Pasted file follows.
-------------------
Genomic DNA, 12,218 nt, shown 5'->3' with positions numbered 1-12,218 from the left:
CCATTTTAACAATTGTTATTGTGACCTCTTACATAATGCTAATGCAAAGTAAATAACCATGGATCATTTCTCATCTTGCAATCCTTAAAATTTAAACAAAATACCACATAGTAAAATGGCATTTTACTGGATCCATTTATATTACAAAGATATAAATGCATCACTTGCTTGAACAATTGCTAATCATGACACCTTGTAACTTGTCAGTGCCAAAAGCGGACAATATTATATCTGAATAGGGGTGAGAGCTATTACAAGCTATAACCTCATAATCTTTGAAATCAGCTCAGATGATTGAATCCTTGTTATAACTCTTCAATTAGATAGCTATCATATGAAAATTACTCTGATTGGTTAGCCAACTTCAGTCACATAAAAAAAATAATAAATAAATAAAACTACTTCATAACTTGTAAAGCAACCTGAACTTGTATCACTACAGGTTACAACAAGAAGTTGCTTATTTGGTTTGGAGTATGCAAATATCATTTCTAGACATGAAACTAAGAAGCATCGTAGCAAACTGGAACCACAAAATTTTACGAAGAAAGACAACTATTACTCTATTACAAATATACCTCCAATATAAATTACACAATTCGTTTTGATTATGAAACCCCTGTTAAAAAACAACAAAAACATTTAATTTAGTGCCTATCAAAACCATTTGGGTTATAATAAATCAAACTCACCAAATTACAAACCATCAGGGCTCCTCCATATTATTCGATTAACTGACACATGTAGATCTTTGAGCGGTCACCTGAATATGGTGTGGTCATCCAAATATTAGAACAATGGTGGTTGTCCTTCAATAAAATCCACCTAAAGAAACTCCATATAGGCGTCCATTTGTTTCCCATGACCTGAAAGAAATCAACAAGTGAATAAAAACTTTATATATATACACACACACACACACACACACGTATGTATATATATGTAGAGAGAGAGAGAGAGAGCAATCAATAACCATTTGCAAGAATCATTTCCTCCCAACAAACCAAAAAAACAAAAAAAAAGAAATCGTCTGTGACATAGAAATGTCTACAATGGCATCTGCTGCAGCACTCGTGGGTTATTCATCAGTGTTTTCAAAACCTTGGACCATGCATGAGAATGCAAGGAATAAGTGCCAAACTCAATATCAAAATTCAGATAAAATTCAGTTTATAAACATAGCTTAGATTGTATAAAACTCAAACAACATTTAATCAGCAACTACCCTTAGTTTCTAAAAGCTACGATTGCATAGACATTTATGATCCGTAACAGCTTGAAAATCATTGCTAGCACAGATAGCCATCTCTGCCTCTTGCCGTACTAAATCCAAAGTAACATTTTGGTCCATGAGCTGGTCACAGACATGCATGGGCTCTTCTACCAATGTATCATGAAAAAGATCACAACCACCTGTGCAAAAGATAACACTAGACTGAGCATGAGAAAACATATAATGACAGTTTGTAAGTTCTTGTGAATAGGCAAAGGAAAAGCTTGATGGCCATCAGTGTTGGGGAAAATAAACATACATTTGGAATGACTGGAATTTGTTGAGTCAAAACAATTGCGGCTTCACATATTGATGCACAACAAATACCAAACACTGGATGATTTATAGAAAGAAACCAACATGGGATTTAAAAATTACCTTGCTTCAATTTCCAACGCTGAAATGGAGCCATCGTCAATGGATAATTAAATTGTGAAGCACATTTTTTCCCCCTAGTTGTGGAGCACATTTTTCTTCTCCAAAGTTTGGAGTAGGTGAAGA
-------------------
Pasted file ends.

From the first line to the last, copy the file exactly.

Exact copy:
Genomic DNA, 12,218 nt, shown 5'->3' with positions numbered 1-12,218 from the left:
CCATTTTAACAATTGTTATTGTGACCTCTTACATAATGCTAATGCAAAGTAAATAACCATGGATCATTTCTCATCTTGCAATCCTTAAAATTTAAACAAAATACCACATAGTAAAATGGCATTTTACTGGATCCATTTATATTACAAAGATATAAATGCATCACTTGCTTGAACAATTGCTAATCATGACACCTTGTAACTTGTCAGTGCCAAAAGCGGACAATATTATATCTGAATAGGGGTGAGAGCTATTACAAGCTATAACCTCATAATCTTTGAAATCAGCTCAGATGATTGAATCCTTGTTATAACTCTTCAATTAGATAGCTATCATATGAAAATTACTCTGATTGGTTAGCCAACTTCAGTCACATAAAAAAAATAATAAATAAATAAAACTACTTCATAACTTGTAAAGCAACCTGAACTTGTATCACTACAGGTTACAACAAGAAGTTGCTTATTTGGTTTGGAGTATGCAAATATCATTTCTAGACATGAAACTAAGAAGCATCGTAGCAAACTGGAACCACAAAATTTTACGAAGAAAGACAACTATTACTCTATTACAAATATACCTCCAATATAAATTACACAATTCGTTTTGATTATGAAACCCCTGTTAAAAAACAACAAAAACATTTAATTTAGTGCCTATCAAAACCATTTGGGTTATAATAAATCAAACTCACCAAATTACAAACCATCAGGGCTCCTCCATATTATTCGATTAACTGACACATGTAGATCTTTGAGCGGTCACCTGAATATGGTGTGGTCATCCAAATATTAGAACAATGGTGGTTGTCCTTCAATAAAATCCACCTAAAGAAACTCCATATAGGCGTCCATTTGTTTCCCATGACCTGAAAGAAATCAACAAGTGAATAAAAACTTTATATATATACACACACACACACACACACACGTATGTATATATATGTAGAGAGAGAGAGAGAGAGCAATCAATAACCATTTGCAAGAATCATTTCCTCCCAACAAACCAAAAAAACAAAAAAAAAGAAATCGTCTGTGACATAGAAATGTCTACAATGGCATCTGCTGCAGCACTCGTGGGTTATTCATCAGTGTTTTCAAAACCTTGGACCATGCATGAGAATGCAAGGAATAAGTGCCAAACTCAATATCAAAATTCAGATAAAATTCAGTTTATAAACATAGCTTAGATTGTATAAAACTCAAACAACATTTAATCAGCAACTACCCTTAGTTTCTAAAAGCTACGATTGCATAGACATTTATGATCCGTAACAGCTTGAAAATCATTGCTAGCACAGATAGCCATCTCTGCCTCTTGCCGTACTAAATCCAAAGTAACATTTTGGTCCATGAGCTGGTCACAGACATGCATGGGCTCTTCTACCAATGTATCATGAAAAAGATCACAACCACCTGTGCAAAAGATAACACTAGACTGAGCATGAGAAAACATATAATGACAGTTTGTAAGTTCTTGTGAATAGGCAAAGGAAAAGCTTGATGGCCATCAGTGTTGGGGAAAATAAACATACATTTGGAATGACTGGAATTTGTTGAGTCAAAACAATTGCGGCTTCACATATTGATGCACAACAAATACCAAACACTGGATGATTTATAGAAAGAAACCAACATGGGATTTAAAAATTACCTTGCTTCAATTTCCAACGCTGAAATGGAGCCATCGTCAATGGATAATTAAATTGTGAAGCACATTTTTTCCCCCTAGTTGTGGAGCACATTTTTCTTCTCCAAAGTTTGGAGTAGGTGAAGA